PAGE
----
|By Karen Owen, Messenger-Inquirer,
Owensboro, Ky.McClatchy-Tribune Regional News
May 26, 2008 - If any guests at the Executive Inn Rivermont wanted to sleep late Sunday morning, they were out of luck. The firecrackers and other fireworks started going off at 10 a.m.
It was Rubin and Manisha Patel's wedding day.
Both families are Hindus, so Amrit "A.C." and Urmila Patel threw what may have been the first traditional Hindu wedding in Owensboro.
Passers-by paused to gawk and take pictures as women in long, vibrantly colored dresses and men in long linen jackets danced around the Executive Inn parking lot.
The groom's prewedding procession included a horse-drawn carriage and an SUV blaring Indian dance music.
The bride's family is originally from Gujarat, in western India, but has lived here since 1969. Patel is a common name in India, "even more so than Smith and Jones," Manisha Patel said a few days before the ceremony.
Patel, 31, is a 1995 graduate of Apollo High School and was assistant women's tennis coach at Columbia University in New York. She will now live in Baton Rouge, La., where Rubin Patel, 35, is a doctor.
Her parents wanted to arrange a marriage for her, as Hindus traditionally do, but Manisha Patel wasn't interested.
"She wanted to try it on her own," Urmila Patel said.
Her daughter met her future husband at a Hindu convention. "We were happy. That's what we were hoping for," the mother said with a smile.
The Patels were expecting nearly 600 guests from across the United States and Canada this weekend, including three chartered busloads from Baton Rouge, plus a couple of people from India.
"We've got a few hotels booked up," Manisha Patel said. Her family also arranged a shuttle service to ferry relatives from the Evansville airport to Owensboro.
The celebration began on Friday with a small blessing ceremony for the bride at her home. Another blessing, a slightly larger affair involving her parents as well, was held Saturday. Saturday night the two families got together for a big social time and traditional Indian dance at the Executive Inn. The Indian band was from Chicago.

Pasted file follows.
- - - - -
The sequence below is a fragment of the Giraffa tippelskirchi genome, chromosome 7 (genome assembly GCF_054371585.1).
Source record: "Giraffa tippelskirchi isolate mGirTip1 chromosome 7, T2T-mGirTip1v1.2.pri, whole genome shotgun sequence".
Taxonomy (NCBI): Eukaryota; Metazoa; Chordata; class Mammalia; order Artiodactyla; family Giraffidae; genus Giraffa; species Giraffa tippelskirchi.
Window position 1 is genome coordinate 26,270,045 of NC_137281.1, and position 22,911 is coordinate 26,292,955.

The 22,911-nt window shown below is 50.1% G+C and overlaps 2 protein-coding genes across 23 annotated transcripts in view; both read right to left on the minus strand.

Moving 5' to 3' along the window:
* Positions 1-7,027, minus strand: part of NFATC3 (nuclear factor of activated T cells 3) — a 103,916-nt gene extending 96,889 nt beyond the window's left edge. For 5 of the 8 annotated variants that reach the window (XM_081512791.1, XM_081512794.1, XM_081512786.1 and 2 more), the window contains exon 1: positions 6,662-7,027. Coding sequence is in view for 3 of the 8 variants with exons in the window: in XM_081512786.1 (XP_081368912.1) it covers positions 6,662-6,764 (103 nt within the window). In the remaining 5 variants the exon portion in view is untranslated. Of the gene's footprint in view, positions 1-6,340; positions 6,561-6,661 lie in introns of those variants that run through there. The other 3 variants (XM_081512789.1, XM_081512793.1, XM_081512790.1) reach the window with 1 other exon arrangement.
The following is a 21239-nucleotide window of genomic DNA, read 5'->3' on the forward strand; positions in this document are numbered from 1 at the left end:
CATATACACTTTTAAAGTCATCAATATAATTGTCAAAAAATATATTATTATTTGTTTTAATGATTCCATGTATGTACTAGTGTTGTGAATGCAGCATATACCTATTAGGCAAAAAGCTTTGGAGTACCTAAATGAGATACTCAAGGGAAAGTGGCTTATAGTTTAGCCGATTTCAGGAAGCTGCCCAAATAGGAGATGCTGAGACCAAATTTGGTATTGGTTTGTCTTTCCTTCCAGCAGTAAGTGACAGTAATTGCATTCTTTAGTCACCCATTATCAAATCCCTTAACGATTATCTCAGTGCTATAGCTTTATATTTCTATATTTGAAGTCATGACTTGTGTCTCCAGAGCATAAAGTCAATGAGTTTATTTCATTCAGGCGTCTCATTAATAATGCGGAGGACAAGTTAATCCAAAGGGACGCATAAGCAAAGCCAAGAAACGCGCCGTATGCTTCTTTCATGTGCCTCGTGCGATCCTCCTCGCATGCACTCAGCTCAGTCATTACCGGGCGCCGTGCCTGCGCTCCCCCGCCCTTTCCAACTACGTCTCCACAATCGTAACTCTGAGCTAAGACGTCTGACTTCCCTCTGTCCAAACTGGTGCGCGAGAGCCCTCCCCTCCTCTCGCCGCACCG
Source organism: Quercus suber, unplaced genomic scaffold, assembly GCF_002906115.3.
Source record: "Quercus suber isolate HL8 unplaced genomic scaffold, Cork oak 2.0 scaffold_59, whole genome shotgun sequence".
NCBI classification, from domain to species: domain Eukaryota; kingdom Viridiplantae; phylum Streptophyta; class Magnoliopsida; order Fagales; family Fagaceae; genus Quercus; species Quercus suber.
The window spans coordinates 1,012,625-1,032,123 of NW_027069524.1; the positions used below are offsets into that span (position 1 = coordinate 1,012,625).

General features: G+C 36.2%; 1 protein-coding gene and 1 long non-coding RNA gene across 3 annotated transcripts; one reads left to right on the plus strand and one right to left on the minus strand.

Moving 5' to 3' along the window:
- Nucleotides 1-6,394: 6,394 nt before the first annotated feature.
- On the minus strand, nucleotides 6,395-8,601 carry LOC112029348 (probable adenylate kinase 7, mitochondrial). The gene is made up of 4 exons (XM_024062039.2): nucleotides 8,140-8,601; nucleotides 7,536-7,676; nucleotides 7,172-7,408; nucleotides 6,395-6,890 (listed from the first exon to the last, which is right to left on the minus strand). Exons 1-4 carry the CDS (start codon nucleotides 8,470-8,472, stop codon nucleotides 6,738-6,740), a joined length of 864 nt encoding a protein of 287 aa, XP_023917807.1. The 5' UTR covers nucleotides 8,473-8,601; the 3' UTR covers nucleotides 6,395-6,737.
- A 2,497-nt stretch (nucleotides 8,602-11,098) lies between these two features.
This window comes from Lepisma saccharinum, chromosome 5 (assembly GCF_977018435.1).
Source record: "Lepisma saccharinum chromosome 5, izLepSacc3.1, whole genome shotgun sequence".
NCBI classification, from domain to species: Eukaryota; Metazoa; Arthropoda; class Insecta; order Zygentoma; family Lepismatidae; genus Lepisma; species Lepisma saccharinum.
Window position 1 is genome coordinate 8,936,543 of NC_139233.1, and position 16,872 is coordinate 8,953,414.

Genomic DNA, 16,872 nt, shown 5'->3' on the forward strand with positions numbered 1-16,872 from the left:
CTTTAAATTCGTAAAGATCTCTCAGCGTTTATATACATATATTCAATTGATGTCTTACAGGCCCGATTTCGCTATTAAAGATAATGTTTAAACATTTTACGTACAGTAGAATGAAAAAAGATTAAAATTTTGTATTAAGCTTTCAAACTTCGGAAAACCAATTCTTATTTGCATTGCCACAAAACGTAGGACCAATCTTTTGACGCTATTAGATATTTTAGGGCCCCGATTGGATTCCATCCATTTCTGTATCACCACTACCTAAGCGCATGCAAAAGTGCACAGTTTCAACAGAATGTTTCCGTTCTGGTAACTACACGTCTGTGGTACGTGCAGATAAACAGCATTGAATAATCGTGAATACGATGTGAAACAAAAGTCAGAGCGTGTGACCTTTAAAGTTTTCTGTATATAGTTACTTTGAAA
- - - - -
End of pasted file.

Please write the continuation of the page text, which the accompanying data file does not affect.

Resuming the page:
"When the kid gets married," Urmila Patel said, "the two families unite also."
Each event meant a different outfit for the bride. The Patels took two trips to India while planning the wedding to get everything they needed.
Hindu brides usually wear red, but Manisha Patel wore red and white for her wedding "just because I like it," she said.
Bridesmaids are not a tradition, but many young women here want them, her parents said. Patel was accompanied by four cousins, as well as two Owensboro natives who have a Hindu father and two non-Hindu friends.
Traditionally, the bride's maternal uncle gives her away, but in this country, many young women want their father to have the honor. The Patels combined the old and the new. A.C. Patel escorted his daughter most of the way up the aisle, then allowed a relative to take her the rest of the way.
The International Room was decorated for the ceremony with a mandap, or canopy of gauzy fabric, ribbons and mums, roses and lilies. The guests' chairs were draped with red or saffron fabric, tied with a large gold lame bow in the back.
The service, which was much longer than most American weddings, was conducted in Sanskrit by a Hindu priest from Atlanta. The ceremony began with worship of the god Ganesh.
Non-Hindu guests could consult their favors, decorative scrolls, which explained in English what was going on. Even some Indians in the crowd couldn't explain all the symbols and rituals.
Small dishes of ice cream and strawberries were served during the service, but the reception was held afterward at the Hines Center in Philpot.
Many Hindus are vegetarians, but the Patels included some meat dishes in the menu. It will be "more northern India restaurant type food," not what her family normally eats, Manisha Patel said.
Her father is a retired chemistry professor who has taught at Brescia University, the University of Louisville and Jefferson Community College. Her mother was general manager at Burger King.
They estimate their daughter's wedding cost up to $67,000. "Girls are more expensive," said A.C. Patel, who also has two sons.
"Parents always look for this," Urmila Patel said. "They always have one wish for the kids."
"We want to make sure our daughter is happy," A.C. Patel said. "We wish for her a long and happy life. We hope the future is good for them."
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Copyright (c) 2008, Messenger-Inquirer, Owensboro, Ky.
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